The Plaid Zebra, 2015

Peace, Drugs and Earthships, The Oldest Hippy Commune

The Plaid Zebra 5/2015

This article has a lot of tongue in cheek references, and as always, some mis-information, even in the title. Read my comments at the end of this article.
Douglas Stevenson, webmaster

Founded in 1971 by former U.S. Marine, Stephen Gaskin, The Farm is the longest running hippy-commune in America.

In the beginning, The Farm was home to approximately 320 members. The hippy movement had spurred a congregation of tie-dye, long-hairs, weed-smoke and free love across the west coast, and most specifically San Francisco, California. Looking to develop these ideals into a progressive and functional society, a group of like-minded individuals, led by Gaskin, took off across the country to spread the good word.

Unfortunately, society at large is a tough structure to shake when you’re armed with only a few hundred people, acid and a handful of indian-beads. They needed a starting point, and California land was costly. Looking to middle-America, they began by purchasing 1,064 acres of land in Tennessee for about $74,480, subsequently buying an additional 750 acres shortly after for another $75,000.

Descending from the hills of San Francisco, Gaskin and his merry hippy band swarmed Lewis County, Tennessee in a skunky-haze of weed smoke and body odour, amassing 60 buses, vans and trucks. What began as a U.S. speaking tour, transformed into a blended community of progressive thinkers, red-eyed activists and ambitious hippies on a mission to perpetuate the values of non-violence, ecological living and minimalism. Members of the community swore an oath to remain materialistically unattached, save their clothing and farm tools. Birth control, booze, tobacco and animal products were outlawed from their community.

Dwelling in converted buses, army tents and homes that were built to shelter up to 40 people, the group made do with what little supplies they had, trading wealth for a life in what they believed to be a higher form of consciousness.

After a few failed attempts at forming a governmental structure, the community developed a non-profit corporation named The Foundation. Members made financial contributions, which would then be re-allocated to necessary causes within their micro-society.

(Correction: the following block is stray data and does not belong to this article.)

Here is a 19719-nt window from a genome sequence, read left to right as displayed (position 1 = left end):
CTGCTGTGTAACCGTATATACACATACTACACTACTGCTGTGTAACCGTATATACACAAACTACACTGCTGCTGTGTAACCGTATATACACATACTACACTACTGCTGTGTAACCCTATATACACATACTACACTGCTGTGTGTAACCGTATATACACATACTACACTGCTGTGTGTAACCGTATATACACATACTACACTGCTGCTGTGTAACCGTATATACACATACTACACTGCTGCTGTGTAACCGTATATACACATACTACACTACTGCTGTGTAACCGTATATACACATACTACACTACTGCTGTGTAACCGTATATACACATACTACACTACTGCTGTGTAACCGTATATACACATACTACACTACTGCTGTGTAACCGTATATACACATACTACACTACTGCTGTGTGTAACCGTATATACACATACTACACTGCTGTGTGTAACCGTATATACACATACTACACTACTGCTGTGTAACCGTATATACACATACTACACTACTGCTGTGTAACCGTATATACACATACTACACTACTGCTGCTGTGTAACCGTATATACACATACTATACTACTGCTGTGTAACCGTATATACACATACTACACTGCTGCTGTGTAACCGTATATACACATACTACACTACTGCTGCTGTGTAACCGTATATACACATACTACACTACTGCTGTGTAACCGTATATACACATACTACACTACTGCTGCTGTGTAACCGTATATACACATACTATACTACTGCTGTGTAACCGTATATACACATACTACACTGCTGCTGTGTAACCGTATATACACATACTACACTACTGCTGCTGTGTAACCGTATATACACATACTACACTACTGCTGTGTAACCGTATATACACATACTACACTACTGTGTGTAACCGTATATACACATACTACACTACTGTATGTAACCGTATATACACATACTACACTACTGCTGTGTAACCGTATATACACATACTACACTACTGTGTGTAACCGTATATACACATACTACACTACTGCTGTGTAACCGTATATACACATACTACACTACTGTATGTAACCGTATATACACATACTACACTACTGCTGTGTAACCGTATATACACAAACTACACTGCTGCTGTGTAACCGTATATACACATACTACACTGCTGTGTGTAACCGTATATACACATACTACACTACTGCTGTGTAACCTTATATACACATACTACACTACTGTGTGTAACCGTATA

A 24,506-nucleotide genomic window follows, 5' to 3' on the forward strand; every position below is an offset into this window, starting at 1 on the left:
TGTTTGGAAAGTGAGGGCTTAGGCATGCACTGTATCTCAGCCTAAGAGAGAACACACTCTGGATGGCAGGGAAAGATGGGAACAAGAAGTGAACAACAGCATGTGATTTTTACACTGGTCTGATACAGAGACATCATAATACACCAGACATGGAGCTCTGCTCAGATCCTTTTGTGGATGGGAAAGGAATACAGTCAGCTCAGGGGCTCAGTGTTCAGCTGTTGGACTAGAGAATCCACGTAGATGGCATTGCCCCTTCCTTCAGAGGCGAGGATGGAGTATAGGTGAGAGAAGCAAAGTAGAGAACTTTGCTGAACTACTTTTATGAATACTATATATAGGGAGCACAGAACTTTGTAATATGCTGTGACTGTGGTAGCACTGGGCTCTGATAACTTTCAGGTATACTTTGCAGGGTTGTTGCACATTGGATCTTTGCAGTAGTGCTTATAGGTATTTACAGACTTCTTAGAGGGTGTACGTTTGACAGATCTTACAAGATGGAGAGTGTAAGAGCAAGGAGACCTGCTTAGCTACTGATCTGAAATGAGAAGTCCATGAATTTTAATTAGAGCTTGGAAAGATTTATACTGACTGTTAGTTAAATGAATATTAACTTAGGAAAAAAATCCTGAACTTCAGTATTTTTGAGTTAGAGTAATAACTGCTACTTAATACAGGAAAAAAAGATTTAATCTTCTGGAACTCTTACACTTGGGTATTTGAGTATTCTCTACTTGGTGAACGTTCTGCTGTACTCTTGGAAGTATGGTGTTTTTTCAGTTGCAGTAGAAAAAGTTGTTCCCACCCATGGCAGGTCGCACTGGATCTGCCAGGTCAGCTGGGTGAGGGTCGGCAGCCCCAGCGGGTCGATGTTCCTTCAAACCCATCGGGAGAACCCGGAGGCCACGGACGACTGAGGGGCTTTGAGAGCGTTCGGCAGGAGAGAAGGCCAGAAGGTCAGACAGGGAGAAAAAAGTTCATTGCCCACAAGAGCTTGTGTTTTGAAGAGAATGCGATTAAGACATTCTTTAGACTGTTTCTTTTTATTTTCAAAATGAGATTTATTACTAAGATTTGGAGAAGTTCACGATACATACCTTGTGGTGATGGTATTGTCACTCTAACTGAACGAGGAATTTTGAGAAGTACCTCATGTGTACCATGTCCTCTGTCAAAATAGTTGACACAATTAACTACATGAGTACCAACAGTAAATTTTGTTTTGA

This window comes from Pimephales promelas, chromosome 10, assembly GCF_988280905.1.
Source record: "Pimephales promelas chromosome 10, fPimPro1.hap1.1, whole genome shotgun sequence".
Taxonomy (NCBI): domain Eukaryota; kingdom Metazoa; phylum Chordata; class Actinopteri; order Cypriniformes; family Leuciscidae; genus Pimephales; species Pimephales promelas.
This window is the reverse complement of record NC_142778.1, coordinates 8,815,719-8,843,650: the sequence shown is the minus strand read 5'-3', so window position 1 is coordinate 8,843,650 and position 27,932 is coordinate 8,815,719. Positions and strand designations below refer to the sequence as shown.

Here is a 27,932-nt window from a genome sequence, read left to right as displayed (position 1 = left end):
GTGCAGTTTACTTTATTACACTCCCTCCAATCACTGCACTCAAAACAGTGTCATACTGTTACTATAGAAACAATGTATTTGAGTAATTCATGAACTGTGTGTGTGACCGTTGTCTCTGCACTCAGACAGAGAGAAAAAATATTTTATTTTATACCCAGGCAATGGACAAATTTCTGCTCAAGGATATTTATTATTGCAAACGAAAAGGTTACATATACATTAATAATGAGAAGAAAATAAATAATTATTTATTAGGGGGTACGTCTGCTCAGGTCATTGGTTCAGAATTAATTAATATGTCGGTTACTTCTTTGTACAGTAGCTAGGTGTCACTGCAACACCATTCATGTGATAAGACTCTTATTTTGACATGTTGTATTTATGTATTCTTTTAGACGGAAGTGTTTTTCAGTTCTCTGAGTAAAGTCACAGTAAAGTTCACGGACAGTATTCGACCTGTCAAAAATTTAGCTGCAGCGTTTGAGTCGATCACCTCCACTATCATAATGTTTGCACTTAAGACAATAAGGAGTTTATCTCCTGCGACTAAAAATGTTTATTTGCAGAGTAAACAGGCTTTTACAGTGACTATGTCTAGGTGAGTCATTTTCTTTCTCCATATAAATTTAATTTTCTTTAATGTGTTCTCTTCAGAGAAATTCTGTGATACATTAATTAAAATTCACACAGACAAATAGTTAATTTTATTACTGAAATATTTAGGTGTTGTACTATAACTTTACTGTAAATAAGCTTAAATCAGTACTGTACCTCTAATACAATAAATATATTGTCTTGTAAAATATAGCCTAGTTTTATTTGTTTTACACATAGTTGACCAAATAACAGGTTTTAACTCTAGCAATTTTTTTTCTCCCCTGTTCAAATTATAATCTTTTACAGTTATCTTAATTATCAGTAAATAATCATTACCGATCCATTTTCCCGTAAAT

To Farm members, marijuana was a sort of religious tool, used to attain a pure and holy life. They made claims to accessing a higher consciousness, with a precedence on oneness and spirituality. The community’s philosophical beliefs were no doubt a product of Gaskin’s Christian and Eastern religious practices, which he would teach to other Farm members.

Today, The Farm isn’t too far off from its original ideals—although rather than a commune, it’s now deemed a cooperative community. Today, The Farm is home to approximately 150 permanent residents—many of whom have lived on the property for the majority of their lives.

The Farm is also the proud owner of a school, which is even recognized by the state so kids are able to attend college once they graduate. About 20 kids attend.

Beekeeping, garden tending and home construction are all jobs that contribute to the sustainability of The Farm. Most of the members build their own homes, which are built sustainably using the clay, sand and straw found on the property for construction. The homes resemble what is today referred to as “earth ships,” using many of the same construction methods including green roofs that are carved from the earth itself to provide air-conditioning in the summertime.

Though the grounds have begun to gain an increasingly progressive edge, the old values of weed, peace, free love and music are still cornerstones of Farm life.

If you’re interested in running away to The Farm, you can attend one of their Farm Experience Weekends, a bi-annual event that gives newcomers a rundown of Farm life and what to expect should you decide to join the community.

My comments

During the 70’s, The Farm and The Foundation was a 501-D, a Federal tax status used for income sharing monasteries. Since the early 80’s, The Foundation has been a for-profit corporation, which basically means it cannot accept tax deductible donations. However there are numerous nonprofits within The Farm, including The Farm School , The Farm Midwifery Center, Plenty International and Swan Conservation Trust.

The article stated: “Most of the members build their own homes, which are built sustainably using the clay, sand and straw found on the property for construction. The homes resemble what is today referred to as “earth ships,”

Earthships are built ramming earth into tires. There is one small pond that used this technique to build up a wall, but no structures on The Farm or at our Ecovillage Training Center use this building technique. Perhaps the author of the article is referring to the use of earth plasters as an exterior/interior stucco used on two homes and several structures at the Ecovillage Training Center.

About 50% of the homes were built during the communal period, although all needed a lot of additional work, from windows to roofs, bathrooms and interior finish work. Most new homes are built using Farm contractors who employ Farm members for their work crews. Three exceptions are ICF homes (Insulated Concrete Forms) which were built by a local New Order Amish contractor and crew.

I encourage anyone using articles to research or learn about The Farm to read several, in order to compare and identify discrepancies in information. In my over 20 years of working with the press, I find that all get some things wrong, but the general sense of who we are comes through.

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